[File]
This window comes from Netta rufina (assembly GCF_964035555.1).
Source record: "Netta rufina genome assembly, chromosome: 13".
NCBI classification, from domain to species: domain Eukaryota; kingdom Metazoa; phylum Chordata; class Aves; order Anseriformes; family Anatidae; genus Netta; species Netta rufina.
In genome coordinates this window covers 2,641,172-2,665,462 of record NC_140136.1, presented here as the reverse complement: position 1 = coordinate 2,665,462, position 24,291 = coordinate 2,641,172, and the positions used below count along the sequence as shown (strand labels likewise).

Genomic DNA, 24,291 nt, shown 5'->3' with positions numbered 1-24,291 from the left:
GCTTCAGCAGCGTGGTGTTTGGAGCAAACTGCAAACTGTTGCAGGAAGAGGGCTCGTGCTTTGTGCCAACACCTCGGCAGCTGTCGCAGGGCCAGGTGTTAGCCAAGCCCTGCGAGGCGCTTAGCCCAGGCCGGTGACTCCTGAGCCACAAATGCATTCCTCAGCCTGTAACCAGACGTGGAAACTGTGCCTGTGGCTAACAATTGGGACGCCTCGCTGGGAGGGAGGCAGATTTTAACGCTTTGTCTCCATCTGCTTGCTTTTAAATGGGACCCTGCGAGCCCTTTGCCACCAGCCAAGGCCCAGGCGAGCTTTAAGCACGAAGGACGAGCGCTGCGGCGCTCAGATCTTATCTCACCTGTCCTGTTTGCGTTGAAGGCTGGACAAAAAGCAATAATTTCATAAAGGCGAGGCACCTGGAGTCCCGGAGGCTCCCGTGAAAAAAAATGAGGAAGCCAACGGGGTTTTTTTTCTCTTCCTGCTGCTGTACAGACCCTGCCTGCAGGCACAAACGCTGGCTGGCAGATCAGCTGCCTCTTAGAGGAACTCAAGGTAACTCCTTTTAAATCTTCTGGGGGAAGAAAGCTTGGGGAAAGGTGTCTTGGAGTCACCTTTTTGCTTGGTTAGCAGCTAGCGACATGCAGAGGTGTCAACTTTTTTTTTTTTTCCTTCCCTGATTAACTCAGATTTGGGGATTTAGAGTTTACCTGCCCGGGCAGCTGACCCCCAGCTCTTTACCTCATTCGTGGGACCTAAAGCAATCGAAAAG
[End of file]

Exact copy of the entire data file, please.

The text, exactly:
This window comes from Netta rufina (assembly GCF_964035555.1).
Source record: "Netta rufina genome assembly, chromosome: 13".
NCBI classification, from domain to species: domain Eukaryota; kingdom Metazoa; phylum Chordata; class Aves; order Anseriformes; family Anatidae; genus Netta; species Netta rufina.
In genome coordinates this window covers 2,641,172-2,665,462 of record NC_140136.1, presented here as the reverse complement: position 1 = coordinate 2,665,462, position 24,291 = coordinate 2,641,172, and the positions used below count along the sequence as shown (strand labels likewise).

Genomic DNA, 24,291 nt, shown 5'->3' with positions numbered 1-24,291 from the left:
GCTTCAGCAGCGTGGTGTTTGGAGCAAACTGCAAACTGTTGCAGGAAGAGGGCTCGTGCTTTGTGCCAACACCTCGGCAGCTGTCGCAGGGCCAGGTGTTAGCCAAGCCCTGCGAGGCGCTTAGCCCAGGCCGGTGACTCCTGAGCCACAAATGCATTCCTCAGCCTGTAACCAGACGTGGAAACTGTGCCTGTGGCTAACAATTGGGACGCCTCGCTGGGAGGGAGGCAGATTTTAACGCTTTGTCTCCATCTGCTTGCTTTTAAATGGGACCCTGCGAGCCCTTTGCCACCAGCCAAGGCCCAGGCGAGCTTTAAGCACGAAGGACGAGCGCTGCGGCGCTCAGATCTTATCTCACCTGTCCTGTTTGCGTTGAAGGCTGGACAAAAAGCAATAATTTCATAAAGGCGAGGCACCTGGAGTCCCGGAGGCTCCCGTGAAAAAAAATGAGGAAGCCAACGGGGTTTTTTTTCTCTTCCTGCTGCTGTACAGACCCTGCCTGCAGGCACAAACGCTGGCTGGCAGATCAGCTGCCTCTTAGAGGAACTCAAGGTAACTCCTTTTAAATCTTCTGGGGGAAGAAAGCTTGGGGAAAGGTGTCTTGGAGTCACCTTTTTGCTTGGTTAGCAGCTAGCGACATGCAGAGGTGTCAACTTTTTTTTTTTTTCCTTCCCTGATTAACTCAGATTTGGGGATTTAGAGTTTACCTGCCCGGGCAGCTGACCCCCAGCTCTTTACCTCATTCGTGGGACCTAAAGCAATCGAAAAG